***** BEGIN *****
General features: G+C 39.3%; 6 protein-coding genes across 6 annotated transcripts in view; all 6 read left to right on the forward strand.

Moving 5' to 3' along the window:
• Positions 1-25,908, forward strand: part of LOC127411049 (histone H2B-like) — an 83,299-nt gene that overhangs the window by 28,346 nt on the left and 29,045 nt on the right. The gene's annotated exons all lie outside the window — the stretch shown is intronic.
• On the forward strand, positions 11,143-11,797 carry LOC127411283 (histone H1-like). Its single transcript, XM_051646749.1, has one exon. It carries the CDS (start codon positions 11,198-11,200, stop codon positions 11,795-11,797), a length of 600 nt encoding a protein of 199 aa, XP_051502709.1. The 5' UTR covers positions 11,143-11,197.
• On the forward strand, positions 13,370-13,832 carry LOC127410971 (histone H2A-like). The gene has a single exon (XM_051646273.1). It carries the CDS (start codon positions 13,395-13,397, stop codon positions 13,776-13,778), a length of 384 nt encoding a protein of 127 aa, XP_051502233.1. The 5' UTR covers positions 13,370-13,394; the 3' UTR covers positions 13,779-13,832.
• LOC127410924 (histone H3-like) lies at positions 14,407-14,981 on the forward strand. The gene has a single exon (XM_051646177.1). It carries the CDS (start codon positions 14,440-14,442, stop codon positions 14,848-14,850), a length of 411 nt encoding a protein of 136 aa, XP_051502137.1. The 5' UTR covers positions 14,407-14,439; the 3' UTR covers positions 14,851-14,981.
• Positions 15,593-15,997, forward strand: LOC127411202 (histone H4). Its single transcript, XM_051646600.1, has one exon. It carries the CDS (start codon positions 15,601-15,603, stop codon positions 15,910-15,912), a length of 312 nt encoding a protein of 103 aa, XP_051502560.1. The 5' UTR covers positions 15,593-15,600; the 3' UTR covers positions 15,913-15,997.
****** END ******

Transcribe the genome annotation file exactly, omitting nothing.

General features: G+C 39.3%; 6 protein-coding genes across 6 annotated transcripts in view; all 6 read left to right on the forward strand.

Moving 5' to 3' along the window:
• Positions 1-25,908, forward strand: part of LOC127411049 (histone H2B-like) — an 83,299-nt gene that overhangs the window by 28,346 nt on the left and 29,045 nt on the right. The gene's annotated exons all lie outside the window — the stretch shown is intronic.
• On the forward strand, positions 11,143-11,797 carry LOC127411283 (histone H1-like). Its single transcript, XM_051646749.1, has one exon. It carries the CDS (start codon positions 11,198-11,200, stop codon positions 11,795-11,797), a length of 600 nt encoding a protein of 199 aa, XP_051502709.1. The 5' UTR covers positions 11,143-11,197.
• On the forward strand, positions 13,370-13,832 carry LOC127410971 (histone H2A-like). The gene has a single exon (XM_051646273.1). It carries the CDS (start codon positions 13,395-13,397, stop codon positions 13,776-13,778), a length of 384 nt encoding a protein of 127 aa, XP_051502233.1. The 5' UTR covers positions 13,370-13,394; the 3' UTR covers positions 13,779-13,832.
• LOC127410924 (histone H3-like) lies at positions 14,407-14,981 on the forward strand. The gene has a single exon (XM_051646177.1). It carries the CDS (start codon positions 14,440-14,442, stop codon positions 14,848-14,850), a length of 411 nt encoding a protein of 136 aa, XP_051502137.1. The 5' UTR covers positions 14,407-14,439; the 3' UTR covers positions 14,851-14,981.
• Positions 15,593-15,997, forward strand: LOC127411202 (histone H4). Its single transcript, XM_051646600.1, has one exon. It carries the CDS (start codon positions 15,601-15,603, stop codon positions 15,910-15,912), a length of 312 nt encoding a protein of 103 aa, XP_051502560.1. The 5' UTR covers positions 15,593-15,600; the 3' UTR covers positions 15,913-15,997.